Journal Staff

The USO in Tumon opened Feb. 4 at the Plaza Shopping Center. Shown at the facility are (From left) Amanda Grozdova, manager of the USO Tumon Bay Center, Leigh Leilani Graham, area director of the USO Guam, and Jadine Lujan, area operations manager for the USO Guam.
Photo courtesy of the USO Guam

The Guam United Services Organization will soon become as familiar in other islands as it is in Guam.

Leigh Leilani Graham, area director of the USO Guam, said, “At the beginning of 2022 our official Area of Responsibility for the USO Guam expanded to include Saipan and Tinian and Palau.

The plan, she said is “to support Joint Region Marianas in whatever activities service members will be undertaking in those areas. While that may not mean USO centers at this time, we definitely know that exercises and training are taking place in those areas.”

The Guam USO is providing services that military personnel may need while deployed in the region through its outreach program, Graham said.

There are rotational activities on a regular basis for a small contingent in Palau and there are regular rotations happening on Tinian, she said.

“Regular training exercises will most likely take place out to Saipan and there is ongoing construction taking place in Tinian as well,” she said.

The group in Palau is the Civic Action Team Palau, which is headquartered at Camp Katuu in Airai and offers apprenticeships as well as undertaking community projects. 

“We have outreach visits planned at least twice a year to Palau, Saipan and Tinian to talk about the different ways we can support our military coming there, but any of their local residents that serve in the military might make those connections as well.”

The intent is to develop relationships, Graham said. “We get a lot of folks that enlist in the U.S. military and come through here; they come to Guam and go on to the U.S. — and they come to the Guam USO.”

Additionally, she said, “We can educate them about our 280 centers worldwide to support them as they embark on their military career.”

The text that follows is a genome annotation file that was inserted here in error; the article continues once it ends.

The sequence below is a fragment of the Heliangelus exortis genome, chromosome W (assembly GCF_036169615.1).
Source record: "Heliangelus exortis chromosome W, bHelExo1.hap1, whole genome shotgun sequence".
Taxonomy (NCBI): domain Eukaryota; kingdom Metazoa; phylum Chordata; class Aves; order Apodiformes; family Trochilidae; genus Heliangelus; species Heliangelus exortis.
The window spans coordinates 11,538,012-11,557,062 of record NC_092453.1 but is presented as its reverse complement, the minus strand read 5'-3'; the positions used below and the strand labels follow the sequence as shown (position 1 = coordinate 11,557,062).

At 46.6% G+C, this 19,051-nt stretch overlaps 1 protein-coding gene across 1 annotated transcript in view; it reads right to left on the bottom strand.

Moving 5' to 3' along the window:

Graham said if family members want to talk to the USO, “We’ll be glad to meet with them and let them know when we’re coming.”

The first visits are planned before July, she said.

“For our military who are currently serving there – for any units who are planning to be there for 30 days or more — you can request what’s called a USO ‘to go’ package.”

Packages contain a variety of snack and hygiene products as well as games and more.

“We try and keep an eye on where our military is headed, so we’re ahead of the game …, she said. As an example, last Thanksgiving and Christmas we airlifted Thanksgiving Turkey and Christmas Turkey and all the fixings from Saipan to Tinian for the service members that were out there for those holidays and we planned in advance.”

Herman’s Modern Bakery supplied the holiday meals, at the recommendation of USO Council members.

The USO Tumon Guam re-opened on Feb. 4. “As much as we want our tourism markets to return and hope that we do return to that healthy market — we’re very blessed to have this military market. There’s an economic benefit to all of this,” she said.

Likewise, the Guam USO centers reflect the island’s culture. “You’ll see in our USOs that we’re very proud of the cultural heritage of Guam. … Sharing the beauty of Guam’s culture with the military that come here is an important part of what we do,” Graham said.

The USO receives support in Guam in cash and in-kind, from Pacific-wide sponsors to local businesses. (See “Corporate Giving”) mbj